Monday, June 18, 2018
A longtime New York orthopedist, Dr. Stuart Remer provides knowledgeable care for a wide range of joint issues. Patient focused, Dr. Stuart Remer takes time to discuss the ways in which joint diseases can emerge and cause serious mobility issues. One basic question many people have is how to detect osteoporosis, which is known as a silent disease for the way it can progress over the long term without any symptoms.
Osteoporosis involves the bones becoming less dense, which increases the chances of fracture. Risk factors include lack of physical activity and low calcium intake, as well as a small frame or thinness. Those with an elevated chance of developing the disease also include postmenopausal women, particularly those experiencing an early menopause.
Those who meet risk factor criteria may wish to schedule a quick, painless bone mineral density test. This helps identify low bone density issues before they become major health issues. The impact of the disease can be lessened through a healthy lifestyle that includes abundant vitamin D and calcium intake, as well as weight-bearing exercise.
Thursday, April 26, 2018
Dr. Stuart Remer is a well established New York orthopaedist who maintains American Academy of Orthopaedic Surgeons membership and offers advanced surgical care for joint conditions. Dr. Stuart Remer’s experience includes a fellowship in spinal surgery completed at the New York University Hospital for Joint Diseases.
One serious spine canal condition that progresses with age is stenosis, or a narrowing of the bone channel that houses the spinal cord. Creating symptoms similar to nerve compression, lumbar stenosis often involves a radiating weakness and pain, as well as numbness.
As with vascular insufficiency, lumbar stenosis can result in leg pain associated with walking and this pain can often be reduced by sitting. In cases where vascular studies indicate a normal blood flow, further diagnosis is undertaken to identify whether spinal stenosis is at issue.
With lumbar stenosis centered in the lower back, another form of the condition is cervical spinal stenosis, which occurs in the vertebrae of the neck. Associated with extreme weakness and serious issues such as paralysis, cervical stenosis may require invasive treatment, including surgery.
Friday, March 2, 2018
Active with the American Academy of Orthopaedic Surgeons, Dr. Stuart Remer has experience in treating New York patients for a full range of joint and spine conditions. Extensively trained, Dr. Stuart Remer completed a prestigious fellowship program at the Jackson Laboratory in Maine and undertook published research on topics such as diabetes, cardiology, and the development of cardiomyopathy.
With cardiomyopathy a general term for any heart muscle problem, the diabetic form is associated with the long-term changes to the body and heart exerted by diabetes. With their condition unmanaged, those living with diabetes experience elevated blood sugar levels, which damages both the nerves and blood vessels. In addition, obesity is associated with added strain placed on the heart.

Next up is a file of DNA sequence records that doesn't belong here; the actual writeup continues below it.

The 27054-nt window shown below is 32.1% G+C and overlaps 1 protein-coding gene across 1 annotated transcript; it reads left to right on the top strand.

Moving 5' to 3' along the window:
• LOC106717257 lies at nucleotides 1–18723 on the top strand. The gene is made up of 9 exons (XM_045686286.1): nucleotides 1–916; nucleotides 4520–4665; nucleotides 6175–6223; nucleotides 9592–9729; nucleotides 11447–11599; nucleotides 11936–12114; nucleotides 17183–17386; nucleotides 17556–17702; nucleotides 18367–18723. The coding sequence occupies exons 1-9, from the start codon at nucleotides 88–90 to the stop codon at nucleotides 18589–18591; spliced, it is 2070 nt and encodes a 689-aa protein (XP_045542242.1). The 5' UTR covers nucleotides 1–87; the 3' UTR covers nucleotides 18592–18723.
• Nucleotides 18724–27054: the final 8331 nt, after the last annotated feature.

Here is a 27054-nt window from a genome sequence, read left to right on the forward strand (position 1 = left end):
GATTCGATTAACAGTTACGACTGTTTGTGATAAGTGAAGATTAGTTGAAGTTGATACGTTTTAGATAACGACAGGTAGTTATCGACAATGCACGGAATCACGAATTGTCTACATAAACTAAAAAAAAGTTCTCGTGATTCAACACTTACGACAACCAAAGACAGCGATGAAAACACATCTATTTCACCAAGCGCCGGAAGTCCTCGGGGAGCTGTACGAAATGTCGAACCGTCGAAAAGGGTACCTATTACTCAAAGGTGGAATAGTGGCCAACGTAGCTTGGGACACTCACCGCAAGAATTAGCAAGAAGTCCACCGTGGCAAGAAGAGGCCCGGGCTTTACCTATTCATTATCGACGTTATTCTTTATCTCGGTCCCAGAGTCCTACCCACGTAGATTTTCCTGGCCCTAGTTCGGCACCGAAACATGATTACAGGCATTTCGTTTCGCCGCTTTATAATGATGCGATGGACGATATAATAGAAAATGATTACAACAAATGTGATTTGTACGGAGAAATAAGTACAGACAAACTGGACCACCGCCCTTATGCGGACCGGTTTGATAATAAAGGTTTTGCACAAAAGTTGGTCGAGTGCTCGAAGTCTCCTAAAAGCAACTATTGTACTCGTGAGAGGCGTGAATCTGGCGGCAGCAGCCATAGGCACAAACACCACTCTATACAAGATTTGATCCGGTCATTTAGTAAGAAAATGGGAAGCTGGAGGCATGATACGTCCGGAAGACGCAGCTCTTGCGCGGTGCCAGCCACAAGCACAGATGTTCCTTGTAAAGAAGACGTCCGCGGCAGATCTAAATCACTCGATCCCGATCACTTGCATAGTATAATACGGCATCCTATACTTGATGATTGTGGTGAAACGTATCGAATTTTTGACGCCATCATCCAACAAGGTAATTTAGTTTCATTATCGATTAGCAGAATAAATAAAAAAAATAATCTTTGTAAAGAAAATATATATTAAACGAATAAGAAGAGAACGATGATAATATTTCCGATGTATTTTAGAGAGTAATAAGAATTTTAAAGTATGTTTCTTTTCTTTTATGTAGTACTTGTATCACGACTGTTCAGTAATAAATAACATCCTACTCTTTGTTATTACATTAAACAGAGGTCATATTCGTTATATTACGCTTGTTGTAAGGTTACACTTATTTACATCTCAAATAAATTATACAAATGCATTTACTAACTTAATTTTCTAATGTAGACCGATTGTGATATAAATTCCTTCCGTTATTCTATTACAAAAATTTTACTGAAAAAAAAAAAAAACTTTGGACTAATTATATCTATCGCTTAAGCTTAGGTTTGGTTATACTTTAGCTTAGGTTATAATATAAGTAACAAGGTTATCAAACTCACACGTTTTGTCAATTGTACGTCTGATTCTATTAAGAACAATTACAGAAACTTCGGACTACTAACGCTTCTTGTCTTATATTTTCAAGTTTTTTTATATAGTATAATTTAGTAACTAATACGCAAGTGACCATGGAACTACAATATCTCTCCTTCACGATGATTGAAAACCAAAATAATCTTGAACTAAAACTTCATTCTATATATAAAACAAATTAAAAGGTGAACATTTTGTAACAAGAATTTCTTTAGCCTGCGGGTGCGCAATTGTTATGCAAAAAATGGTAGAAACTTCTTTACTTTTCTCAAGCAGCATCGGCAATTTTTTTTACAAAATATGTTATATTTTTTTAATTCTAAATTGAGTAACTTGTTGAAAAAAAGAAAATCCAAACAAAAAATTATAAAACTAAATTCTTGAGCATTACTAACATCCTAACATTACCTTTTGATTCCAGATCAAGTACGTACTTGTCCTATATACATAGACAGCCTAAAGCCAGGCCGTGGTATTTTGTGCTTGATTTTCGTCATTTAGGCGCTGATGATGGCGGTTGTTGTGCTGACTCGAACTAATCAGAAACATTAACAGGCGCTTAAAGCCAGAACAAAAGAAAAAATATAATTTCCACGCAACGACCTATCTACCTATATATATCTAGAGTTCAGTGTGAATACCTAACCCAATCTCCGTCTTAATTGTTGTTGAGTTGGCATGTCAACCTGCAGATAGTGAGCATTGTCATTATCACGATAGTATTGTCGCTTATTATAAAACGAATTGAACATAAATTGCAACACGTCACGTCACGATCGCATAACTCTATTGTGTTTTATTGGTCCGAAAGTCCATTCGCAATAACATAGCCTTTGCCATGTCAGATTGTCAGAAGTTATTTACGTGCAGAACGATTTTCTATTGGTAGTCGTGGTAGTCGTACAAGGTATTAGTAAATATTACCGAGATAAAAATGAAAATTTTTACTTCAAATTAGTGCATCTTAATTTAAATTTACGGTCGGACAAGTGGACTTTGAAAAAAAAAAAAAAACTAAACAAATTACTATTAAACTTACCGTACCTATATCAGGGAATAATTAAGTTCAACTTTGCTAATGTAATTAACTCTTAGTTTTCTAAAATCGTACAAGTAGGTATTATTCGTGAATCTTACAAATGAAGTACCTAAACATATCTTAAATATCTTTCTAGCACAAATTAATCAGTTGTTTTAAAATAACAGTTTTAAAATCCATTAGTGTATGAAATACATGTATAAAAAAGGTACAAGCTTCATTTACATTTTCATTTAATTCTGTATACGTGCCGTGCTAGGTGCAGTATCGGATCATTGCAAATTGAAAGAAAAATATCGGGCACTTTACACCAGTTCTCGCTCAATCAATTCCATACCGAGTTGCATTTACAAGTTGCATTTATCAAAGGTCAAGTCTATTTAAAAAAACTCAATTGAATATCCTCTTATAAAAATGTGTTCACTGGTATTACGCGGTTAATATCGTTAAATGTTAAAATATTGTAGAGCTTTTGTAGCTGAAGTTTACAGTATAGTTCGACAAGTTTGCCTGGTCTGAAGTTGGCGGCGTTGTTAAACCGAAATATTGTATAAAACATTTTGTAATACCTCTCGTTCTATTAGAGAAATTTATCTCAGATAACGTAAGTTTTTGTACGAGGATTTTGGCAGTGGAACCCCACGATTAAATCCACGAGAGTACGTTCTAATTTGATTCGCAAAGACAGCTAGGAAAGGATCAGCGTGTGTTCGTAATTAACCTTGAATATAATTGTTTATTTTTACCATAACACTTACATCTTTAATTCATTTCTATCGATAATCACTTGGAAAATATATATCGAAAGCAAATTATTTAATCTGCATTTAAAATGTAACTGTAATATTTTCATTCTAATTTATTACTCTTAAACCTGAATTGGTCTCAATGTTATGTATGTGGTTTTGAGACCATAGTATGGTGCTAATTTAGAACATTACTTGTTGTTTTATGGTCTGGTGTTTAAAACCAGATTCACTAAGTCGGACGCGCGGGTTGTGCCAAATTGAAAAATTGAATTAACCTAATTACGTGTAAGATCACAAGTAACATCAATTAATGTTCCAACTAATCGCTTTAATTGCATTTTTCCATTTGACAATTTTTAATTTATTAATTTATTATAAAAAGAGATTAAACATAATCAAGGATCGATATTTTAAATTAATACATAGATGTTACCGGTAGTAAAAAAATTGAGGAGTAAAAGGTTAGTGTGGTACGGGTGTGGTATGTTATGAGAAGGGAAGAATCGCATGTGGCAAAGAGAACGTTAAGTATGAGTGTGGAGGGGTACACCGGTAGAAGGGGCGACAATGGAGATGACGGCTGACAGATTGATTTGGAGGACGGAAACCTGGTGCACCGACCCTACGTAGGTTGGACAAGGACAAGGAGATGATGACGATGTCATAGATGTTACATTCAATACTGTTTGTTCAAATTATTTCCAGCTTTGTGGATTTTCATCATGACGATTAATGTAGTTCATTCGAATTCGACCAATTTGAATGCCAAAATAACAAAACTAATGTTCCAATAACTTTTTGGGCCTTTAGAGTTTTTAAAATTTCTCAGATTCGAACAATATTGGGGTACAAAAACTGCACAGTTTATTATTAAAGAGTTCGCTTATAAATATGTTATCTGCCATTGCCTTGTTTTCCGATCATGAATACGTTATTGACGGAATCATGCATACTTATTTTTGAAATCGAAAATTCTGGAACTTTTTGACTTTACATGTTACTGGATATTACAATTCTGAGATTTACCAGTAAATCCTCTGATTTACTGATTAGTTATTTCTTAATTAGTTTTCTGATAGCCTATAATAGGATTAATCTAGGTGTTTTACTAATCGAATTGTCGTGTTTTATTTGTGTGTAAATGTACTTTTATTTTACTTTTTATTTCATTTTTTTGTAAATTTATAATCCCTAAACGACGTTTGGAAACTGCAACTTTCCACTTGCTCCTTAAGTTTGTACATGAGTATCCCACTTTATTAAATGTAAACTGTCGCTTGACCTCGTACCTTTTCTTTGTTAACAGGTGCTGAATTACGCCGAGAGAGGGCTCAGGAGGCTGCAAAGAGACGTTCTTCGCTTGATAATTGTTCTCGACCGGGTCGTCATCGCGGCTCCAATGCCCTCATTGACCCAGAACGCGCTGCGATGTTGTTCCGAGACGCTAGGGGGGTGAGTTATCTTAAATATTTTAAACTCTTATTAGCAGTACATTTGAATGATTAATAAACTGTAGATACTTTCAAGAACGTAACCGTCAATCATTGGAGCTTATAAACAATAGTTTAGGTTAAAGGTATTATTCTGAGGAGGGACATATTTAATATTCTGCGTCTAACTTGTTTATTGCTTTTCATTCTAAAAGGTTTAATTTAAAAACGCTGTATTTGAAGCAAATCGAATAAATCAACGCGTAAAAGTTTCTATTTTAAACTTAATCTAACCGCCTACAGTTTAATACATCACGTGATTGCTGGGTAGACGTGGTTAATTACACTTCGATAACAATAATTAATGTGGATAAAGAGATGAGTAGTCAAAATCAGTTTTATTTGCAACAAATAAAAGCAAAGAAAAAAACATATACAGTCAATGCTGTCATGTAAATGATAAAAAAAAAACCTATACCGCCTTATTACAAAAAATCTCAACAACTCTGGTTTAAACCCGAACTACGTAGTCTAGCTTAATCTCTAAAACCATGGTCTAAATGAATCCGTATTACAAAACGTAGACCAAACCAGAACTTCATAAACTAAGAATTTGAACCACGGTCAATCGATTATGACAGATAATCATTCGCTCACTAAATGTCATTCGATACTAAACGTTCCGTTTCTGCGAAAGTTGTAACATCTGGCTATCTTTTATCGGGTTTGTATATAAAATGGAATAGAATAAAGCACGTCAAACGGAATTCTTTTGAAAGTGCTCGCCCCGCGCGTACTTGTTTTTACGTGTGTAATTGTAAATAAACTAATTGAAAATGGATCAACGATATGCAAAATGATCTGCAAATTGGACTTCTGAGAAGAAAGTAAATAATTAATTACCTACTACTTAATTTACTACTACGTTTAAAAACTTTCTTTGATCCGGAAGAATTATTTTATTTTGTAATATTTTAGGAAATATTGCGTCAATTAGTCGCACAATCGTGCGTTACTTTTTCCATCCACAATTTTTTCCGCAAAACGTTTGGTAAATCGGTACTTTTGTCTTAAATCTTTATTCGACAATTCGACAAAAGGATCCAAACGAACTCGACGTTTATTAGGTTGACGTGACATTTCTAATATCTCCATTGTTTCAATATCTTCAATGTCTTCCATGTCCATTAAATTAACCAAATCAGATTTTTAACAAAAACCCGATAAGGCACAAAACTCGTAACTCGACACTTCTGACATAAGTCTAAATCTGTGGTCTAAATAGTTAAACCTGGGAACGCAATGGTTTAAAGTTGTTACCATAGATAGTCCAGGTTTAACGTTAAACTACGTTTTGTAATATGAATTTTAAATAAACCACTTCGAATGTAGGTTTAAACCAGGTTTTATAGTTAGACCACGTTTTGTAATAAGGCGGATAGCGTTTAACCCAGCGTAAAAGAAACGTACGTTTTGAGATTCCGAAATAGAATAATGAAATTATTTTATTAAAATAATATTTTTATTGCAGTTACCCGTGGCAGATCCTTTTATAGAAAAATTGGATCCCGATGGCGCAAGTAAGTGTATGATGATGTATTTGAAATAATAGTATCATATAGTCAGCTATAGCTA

With diabetes tied to elevated heart failure risks beyond hypertension and coronary artery disease alone, it makes sense for those with diabetes to be on the lookout for subtle functional changes. These include changes in myocardial geometry, such as increased mass in the left ventricular wall. In addition, elevated myocardial lipotoxicity may be present. This involves myocardial fatty acid oxidation and uptake, and causes cell death.
Saturday, November 4, 2017
New York-based physician Dr. Stuart Remer possesses more than two decades of experience as an orthopaedic surgeon. Over the course of his career, Dr. Stuart Remer has focused much of his work and research on the surgical management of scoliosis.
Characterized by an abnormal curve of the spine, scoliosis is a condition that can lead to uneven shoulders, an uneven waist, and one hip that sits higher than the other. Although scoliosis doesn’t always cause discomfort, the disorder is sometimes associated with pain in the back, neck, ribs, or abdomen. In more severe cases, scoliosis can interfere with heart and lung function.
Treatment for scoliosis depends on its type and the age of the patient. For younger patients with moderate spinal curvature, a brace may be used to keep the condition from worsening until the spine and other bones stop growing.
Those with neuromuscular scoliosis, however, will most likely require surgical intervention. Connecting two or more vertebrae through a procedure known as spinal fusion is the most common surgical intervention for scoliosis. A surgeon may use a metal rod or devices such as screws, hooks, and wires to ensure that the spine remains straight while the bones heal and fuse together.